OpenBSD Information for VU#328867
Multiple vendors' firewalls do not adequately keep state of FTP traffic
- Vendor Information Help Date Notified: 23 Jul 2002
- Statement Date:
- Date Updated: 16 Oct 2002
This says OpenBSD, but should not. The problem is in ipf. We told our users for years and years to not use the ipf ftp proxy. That said, we do not have ipf anymore. We've got our own packet filter, pf, which has a userland side proxy agent which is not vulnerable to this at all.
I didn't install an ipf machine, but from looking at the code, I'm pretty sure it's vulnerable to this attack. So I guess the vendor statement could mention that and urge people to upgrade from pre-3.0 versions :) pf is not vulnerable, since it's not aware of the FTP protocol. ftp-proxy is used only for FTP clients behind the firewall. Even if you're running the reverse-ftp-proxy patch (for servers behind pf), it's not vulnerable, since it can't modify pf rules.
OpenBSD >=3.0 uses pf, these notes do not apply to OpenBSD up to 2.9 which used ipf.
In the presence of fragments, it is impossible to fully check the transport checksum without full reassembly (which is also susceptible to a memory resource attack). The OpenBSD PF firewall includes a variety of mechanisms that each can minimize the exposure to not only this attack but a variety of resource starvation attacks:
- The use of the normalizer via a SCRUB rule can resolve many ambiguities in the traffic stream. The normalized traffic results in the identical interpretation of the packet from the end host and the firewall.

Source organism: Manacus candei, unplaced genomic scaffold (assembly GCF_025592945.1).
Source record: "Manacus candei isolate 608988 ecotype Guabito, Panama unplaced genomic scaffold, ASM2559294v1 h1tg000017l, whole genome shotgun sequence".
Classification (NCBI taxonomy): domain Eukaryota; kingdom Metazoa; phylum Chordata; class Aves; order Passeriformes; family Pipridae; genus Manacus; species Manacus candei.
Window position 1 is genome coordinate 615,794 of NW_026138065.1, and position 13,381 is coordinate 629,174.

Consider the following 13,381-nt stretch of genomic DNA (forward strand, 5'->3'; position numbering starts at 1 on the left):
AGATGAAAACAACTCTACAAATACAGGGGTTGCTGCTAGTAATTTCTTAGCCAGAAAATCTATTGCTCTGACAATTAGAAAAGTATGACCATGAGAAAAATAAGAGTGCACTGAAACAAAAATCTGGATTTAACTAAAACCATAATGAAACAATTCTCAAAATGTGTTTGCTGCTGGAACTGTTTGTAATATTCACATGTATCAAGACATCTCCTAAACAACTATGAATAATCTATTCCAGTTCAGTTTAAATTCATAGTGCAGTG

- A dynamically resizeable state table which can be tuned during runtime (within the constraints of kernel memory). ipf, which was included up to OpenBSD 2.9, was vulnerable to this attack.
- A choice of several predefined state optimization levels. By enabling the 'Aggressive' state optimization, idle states will be removed from the state table at a much higher rate.
- Run-time control over individual timeouts. The administrator can reduce the 'tcp.first' and the 'udp.first' timeouts to as low as her environment deems acceptable (reducing it below 30s may result in additional log entries as valid connections will start to be expired before the reception of the SYN-ACK).
- The upcoming OpenBSD 3.2 supports the specification of individual timeouts and the limitation of the quantity of states on a per rule granularity. Thus the administrator can limit her overall exposure to a resource starvation attack down to other connections which match the same rule as the attack.
- connection tracking can be enabled or disabled on a per-rule basis, and thus is of course disableable (sp?) completely, too.
For ftp, we have an userland ftp-proxy(8) daemon that is not vulnerable to any of these attacks for the obvious reasons. ipf, which was included up to OpenBSD 2.9, contains a in-kernel ftp proxy which is significantly flawed in this way. However, we did not compile that into the default system because we considered it so flawed.
The vendor has not provided us with any further information regarding this vulnerability.
Versions of OpenBSD prior to 3.0 included IP Filter. See also:
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